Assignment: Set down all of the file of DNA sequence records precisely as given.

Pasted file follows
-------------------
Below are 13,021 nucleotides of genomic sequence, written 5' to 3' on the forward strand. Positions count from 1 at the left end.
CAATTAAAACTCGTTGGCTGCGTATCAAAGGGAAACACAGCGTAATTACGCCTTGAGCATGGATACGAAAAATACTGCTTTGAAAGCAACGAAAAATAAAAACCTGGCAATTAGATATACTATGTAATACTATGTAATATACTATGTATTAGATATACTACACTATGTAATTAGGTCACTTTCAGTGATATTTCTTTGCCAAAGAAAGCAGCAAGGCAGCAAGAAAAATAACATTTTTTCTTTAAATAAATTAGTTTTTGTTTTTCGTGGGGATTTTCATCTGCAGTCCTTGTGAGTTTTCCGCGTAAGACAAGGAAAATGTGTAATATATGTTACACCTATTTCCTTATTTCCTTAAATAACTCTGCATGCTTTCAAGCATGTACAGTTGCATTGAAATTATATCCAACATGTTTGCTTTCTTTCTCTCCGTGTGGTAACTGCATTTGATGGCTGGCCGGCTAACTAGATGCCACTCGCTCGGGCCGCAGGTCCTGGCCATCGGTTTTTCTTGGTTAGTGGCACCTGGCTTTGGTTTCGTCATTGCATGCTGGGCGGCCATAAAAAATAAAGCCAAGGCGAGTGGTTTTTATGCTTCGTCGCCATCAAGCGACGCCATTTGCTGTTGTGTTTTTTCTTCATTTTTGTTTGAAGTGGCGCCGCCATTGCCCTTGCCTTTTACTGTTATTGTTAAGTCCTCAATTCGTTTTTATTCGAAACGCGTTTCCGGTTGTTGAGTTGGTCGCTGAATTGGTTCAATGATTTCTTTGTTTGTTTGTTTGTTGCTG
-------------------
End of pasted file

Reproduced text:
Below are 13,021 nucleotides of genomic sequence, written 5' to 3' on the forward strand. Positions count from 1 at the left end.
CAATTAAAACTCGTTGGCTGCGTATCAAAGGGAAACACAGCGTAATTACGCCTTGAGCATGGATACGAAAAATACTGCTTTGAAAGCAACGAAAAATAAAAACCTGGCAATTAGATATACTATGTAATACTATGTAATATACTATGTATTAGATATACTACACTATGTAATTAGGTCACTTTCAGTGATATTTCTTTGCCAAAGAAAGCAGCAAGGCAGCAAGAAAAATAACATTTTTTCTTTAAATAAATTAGTTTTTGTTTTTCGTGGGGATTTTCATCTGCAGTCCTTGTGAGTTTTCCGCGTAAGACAAGGAAAATGTGTAATATATGTTACACCTATTTCCTTATTTCCTTAAATAACTCTGCATGCTTTCAAGCATGTACAGTTGCATTGAAATTATATCCAACATGTTTGCTTTCTTTCTCTCCGTGTGGTAACTGCATTTGATGGCTGGCCGGCTAACTAGATGCCACTCGCTCGGGCCGCAGGTCCTGGCCATCGGTTTTTCTTGGTTAGTGGCACCTGGCTTTGGTTTCGTCATTGCATGCTGGGCGGCCATAAAAAATAAAGCCAAGGCGAGTGGTTTTTATGCTTCGTCGCCATCAAGCGACGCCATTTGCTGTTGTGTTTTTTCTTCATTTTTGTTTGAAGTGGCGCCGCCATTGCCCTTGCCTTTTACTGTTATTGTTAAGTCCTCAATTCGTTTTTATTCGAAACGCGTTTCCGGTTGTTGAGTTGGTCGCTGAATTGGTTCAATGATTTCTTTGTTTGTTTGTTTGTTGCTG